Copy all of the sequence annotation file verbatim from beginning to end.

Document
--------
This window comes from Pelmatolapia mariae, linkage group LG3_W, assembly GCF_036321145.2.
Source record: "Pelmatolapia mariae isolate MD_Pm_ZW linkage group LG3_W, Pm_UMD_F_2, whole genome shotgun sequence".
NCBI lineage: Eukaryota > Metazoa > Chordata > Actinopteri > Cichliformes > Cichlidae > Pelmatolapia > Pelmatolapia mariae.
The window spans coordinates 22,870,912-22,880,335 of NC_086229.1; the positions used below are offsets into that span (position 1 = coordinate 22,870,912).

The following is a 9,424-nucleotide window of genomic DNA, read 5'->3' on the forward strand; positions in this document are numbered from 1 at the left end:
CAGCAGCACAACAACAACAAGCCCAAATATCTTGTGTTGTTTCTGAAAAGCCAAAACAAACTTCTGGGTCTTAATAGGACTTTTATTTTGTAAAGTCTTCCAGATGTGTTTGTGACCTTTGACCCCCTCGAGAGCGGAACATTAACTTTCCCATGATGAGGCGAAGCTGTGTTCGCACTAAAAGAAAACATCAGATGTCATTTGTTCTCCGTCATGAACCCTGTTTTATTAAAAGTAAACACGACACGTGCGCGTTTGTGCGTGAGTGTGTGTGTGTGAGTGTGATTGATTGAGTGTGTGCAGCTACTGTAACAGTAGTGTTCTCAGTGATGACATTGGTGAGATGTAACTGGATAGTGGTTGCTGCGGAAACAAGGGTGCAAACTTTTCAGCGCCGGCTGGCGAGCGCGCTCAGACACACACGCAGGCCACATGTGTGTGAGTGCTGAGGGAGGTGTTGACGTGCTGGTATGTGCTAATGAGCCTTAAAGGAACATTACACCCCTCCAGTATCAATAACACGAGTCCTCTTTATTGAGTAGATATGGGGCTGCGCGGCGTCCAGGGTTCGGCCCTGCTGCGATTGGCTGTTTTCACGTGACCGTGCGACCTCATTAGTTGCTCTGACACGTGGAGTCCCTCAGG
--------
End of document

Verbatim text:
This window comes from Pelmatolapia mariae, linkage group LG3_W, assembly GCF_036321145.2.
Source record: "Pelmatolapia mariae isolate MD_Pm_ZW linkage group LG3_W, Pm_UMD_F_2, whole genome shotgun sequence".
NCBI lineage: Eukaryota > Metazoa > Chordata > Actinopteri > Cichliformes > Cichlidae > Pelmatolapia > Pelmatolapia mariae.
The window spans coordinates 22,870,912-22,880,335 of NC_086229.1; the positions used below are offsets into that span (position 1 = coordinate 22,870,912).

The following is a 9,424-nucleotide window of genomic DNA, read 5'->3' on the forward strand; positions in this document are numbered from 1 at the left end:
CAGCAGCACAACAACAACAAGCCCAAATATCTTGTGTTGTTTCTGAAAAGCCAAAACAAACTTCTGGGTCTTAATAGGACTTTTATTTTGTAAAGTCTTCCAGATGTGTTTGTGACCTTTGACCCCCTCGAGAGCGGAACATTAACTTTCCCATGATGAGGCGAAGCTGTGTTCGCACTAAAAGAAAACATCAGATGTCATTTGTTCTCCGTCATGAACCCTGTTTTATTAAAAGTAAACACGACACGTGCGCGTTTGTGCGTGAGTGTGTGTGTGTGAGTGTGATTGATTGAGTGTGTGCAGCTACTGTAACAGTAGTGTTCTCAGTGATGACATTGGTGAGATGTAACTGGATAGTGGTTGCTGCGGAAACAAGGGTGCAAACTTTTCAGCGCCGGCTGGCGAGCGCGCTCAGACACACACGCAGGCCACATGTGTGTGAGTGCTGAGGGAGGTGTTGACGTGCTGGTATGTGCTAATGAGCCTTAAAGGAACATTACACCCCTCCAGTATCAATAACACGAGTCCTCTTTATTGAGTAGATATGGGGCTGCGCGGCGTCCAGGGTTCGGCCCTGCTGCGATTGGCTGTTTTCACGTGACCGTGCGACCTCATTAGTTGCTCTGACACGTGGAGTCCCTCAGG